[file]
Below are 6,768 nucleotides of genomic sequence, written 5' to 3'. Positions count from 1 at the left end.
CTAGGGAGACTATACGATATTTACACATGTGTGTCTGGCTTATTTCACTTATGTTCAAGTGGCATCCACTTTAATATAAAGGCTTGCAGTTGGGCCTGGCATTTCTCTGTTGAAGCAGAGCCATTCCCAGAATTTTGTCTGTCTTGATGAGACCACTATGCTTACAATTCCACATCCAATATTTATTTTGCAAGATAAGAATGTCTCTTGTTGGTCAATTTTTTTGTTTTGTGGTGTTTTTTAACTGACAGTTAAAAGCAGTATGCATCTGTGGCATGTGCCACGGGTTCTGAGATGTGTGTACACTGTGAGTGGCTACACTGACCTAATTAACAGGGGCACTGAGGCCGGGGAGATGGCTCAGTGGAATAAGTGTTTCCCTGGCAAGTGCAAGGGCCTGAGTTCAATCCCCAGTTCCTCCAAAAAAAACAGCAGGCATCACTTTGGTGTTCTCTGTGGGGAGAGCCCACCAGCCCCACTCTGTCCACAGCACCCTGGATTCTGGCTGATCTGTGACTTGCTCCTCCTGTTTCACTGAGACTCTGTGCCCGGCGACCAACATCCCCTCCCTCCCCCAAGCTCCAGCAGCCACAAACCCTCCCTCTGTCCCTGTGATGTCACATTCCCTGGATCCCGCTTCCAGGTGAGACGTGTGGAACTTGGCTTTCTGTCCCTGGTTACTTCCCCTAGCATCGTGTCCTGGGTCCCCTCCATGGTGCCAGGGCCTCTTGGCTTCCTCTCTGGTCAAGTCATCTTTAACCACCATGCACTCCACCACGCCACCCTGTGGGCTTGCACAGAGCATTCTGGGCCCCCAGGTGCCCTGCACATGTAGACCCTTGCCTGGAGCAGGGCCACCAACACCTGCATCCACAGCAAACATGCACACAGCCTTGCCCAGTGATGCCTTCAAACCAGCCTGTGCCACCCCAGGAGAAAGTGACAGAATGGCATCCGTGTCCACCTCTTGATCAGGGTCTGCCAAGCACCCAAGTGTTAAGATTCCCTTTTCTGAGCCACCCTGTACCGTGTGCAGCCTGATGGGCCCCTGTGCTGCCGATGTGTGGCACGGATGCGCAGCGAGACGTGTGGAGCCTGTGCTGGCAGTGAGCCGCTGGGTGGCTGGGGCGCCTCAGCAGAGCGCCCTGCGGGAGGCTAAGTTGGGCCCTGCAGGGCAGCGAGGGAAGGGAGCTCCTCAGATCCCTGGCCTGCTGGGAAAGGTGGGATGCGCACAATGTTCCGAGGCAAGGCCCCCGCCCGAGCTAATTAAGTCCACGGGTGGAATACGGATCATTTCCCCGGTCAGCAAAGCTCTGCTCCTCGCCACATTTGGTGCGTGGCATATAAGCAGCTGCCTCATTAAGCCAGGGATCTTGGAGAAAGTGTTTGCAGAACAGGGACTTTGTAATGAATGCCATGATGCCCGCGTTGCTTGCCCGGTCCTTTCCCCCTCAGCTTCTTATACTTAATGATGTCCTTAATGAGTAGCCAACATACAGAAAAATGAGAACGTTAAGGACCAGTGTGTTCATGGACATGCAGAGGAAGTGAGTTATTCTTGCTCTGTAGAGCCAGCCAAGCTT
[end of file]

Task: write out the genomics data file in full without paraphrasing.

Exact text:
Below are 6,768 nucleotides of genomic sequence, written 5' to 3'. Positions count from 1 at the left end.
CTAGGGAGACTATACGATATTTACACATGTGTGTCTGGCTTATTTCACTTATGTTCAAGTGGCATCCACTTTAATATAAAGGCTTGCAGTTGGGCCTGGCATTTCTCTGTTGAAGCAGAGCCATTCCCAGAATTTTGTCTGTCTTGATGAGACCACTATGCTTACAATTCCACATCCAATATTTATTTTGCAAGATAAGAATGTCTCTTGTTGGTCAATTTTTTTGTTTTGTGGTGTTTTTTAACTGACAGTTAAAAGCAGTATGCATCTGTGGCATGTGCCACGGGTTCTGAGATGTGTGTACACTGTGAGTGGCTACACTGACCTAATTAACAGGGGCACTGAGGCCGGGGAGATGGCTCAGTGGAATAAGTGTTTCCCTGGCAAGTGCAAGGGCCTGAGTTCAATCCCCAGTTCCTCCAAAAAAAACAGCAGGCATCACTTTGGTGTTCTCTGTGGGGAGAGCCCACCAGCCCCACTCTGTCCACAGCACCCTGGATTCTGGCTGATCTGTGACTTGCTCCTCCTGTTTCACTGAGACTCTGTGCCCGGCGACCAACATCCCCTCCCTCCCCCAAGCTCCAGCAGCCACAAACCCTCCCTCTGTCCCTGTGATGTCACATTCCCTGGATCCCGCTTCCAGGTGAGACGTGTGGAACTTGGCTTTCTGTCCCTGGTTACTTCCCCTAGCATCGTGTCCTGGGTCCCCTCCATGGTGCCAGGGCCTCTTGGCTTCCTCTCTGGTCAAGTCATCTTTAACCACCATGCACTCCACCACGCCACCCTGTGGGCTTGCACAGAGCATTCTGGGCCCCCAGGTGCCCTGCACATGTAGACCCTTGCCTGGAGCAGGGCCACCAACACCTGCATCCACAGCAAACATGCACACAGCCTTGCCCAGTGATGCCTTCAAACCAGCCTGTGCCACCCCAGGAGAAAGTGACAGAATGGCATCCGTGTCCACCTCTTGATCAGGGTCTGCCAAGCACCCAAGTGTTAAGATTCCCTTTTCTGAGCCACCCTGTACCGTGTGCAGCCTGATGGGCCCCTGTGCTGCCGATGTGTGGCACGGATGCGCAGCGAGACGTGTGGAGCCTGTGCTGGCAGTGAGCCGCTGGGTGGCTGGGGCGCCTCAGCAGAGCGCCCTGCGGGAGGCTAAGTTGGGCCCTGCAGGGCAGCGAGGGAAGGGAGCTCCTCAGATCCCTGGCCTGCTGGGAAAGGTGGGATGCGCACAATGTTCCGAGGCAAGGCCCCCGCCCGAGCTAATTAAGTCCACGGGTGGAATACGGATCATTTCCCCGGTCAGCAAAGCTCTGCTCCTCGCCACATTTGGTGCGTGGCATATAAGCAGCTGCCTCATTAAGCCAGGGATCTTGGAGAAAGTGTTTGCAGAACAGGGACTTTGTAATGAATGCCATGATGCCCGCGTTGCTTGCCCGGTCCTTTCCCCCTCAGCTTCTTATACTTAATGATGTCCTTAATGAGTAGCCAACATACAGAAAAATGAGAACGTTAAGGACCAGTGTGTTCATGGACATGCAGAGGAAGTGAGTTATTCTTGCTCTGTAGAGCCAGCCAAGCTT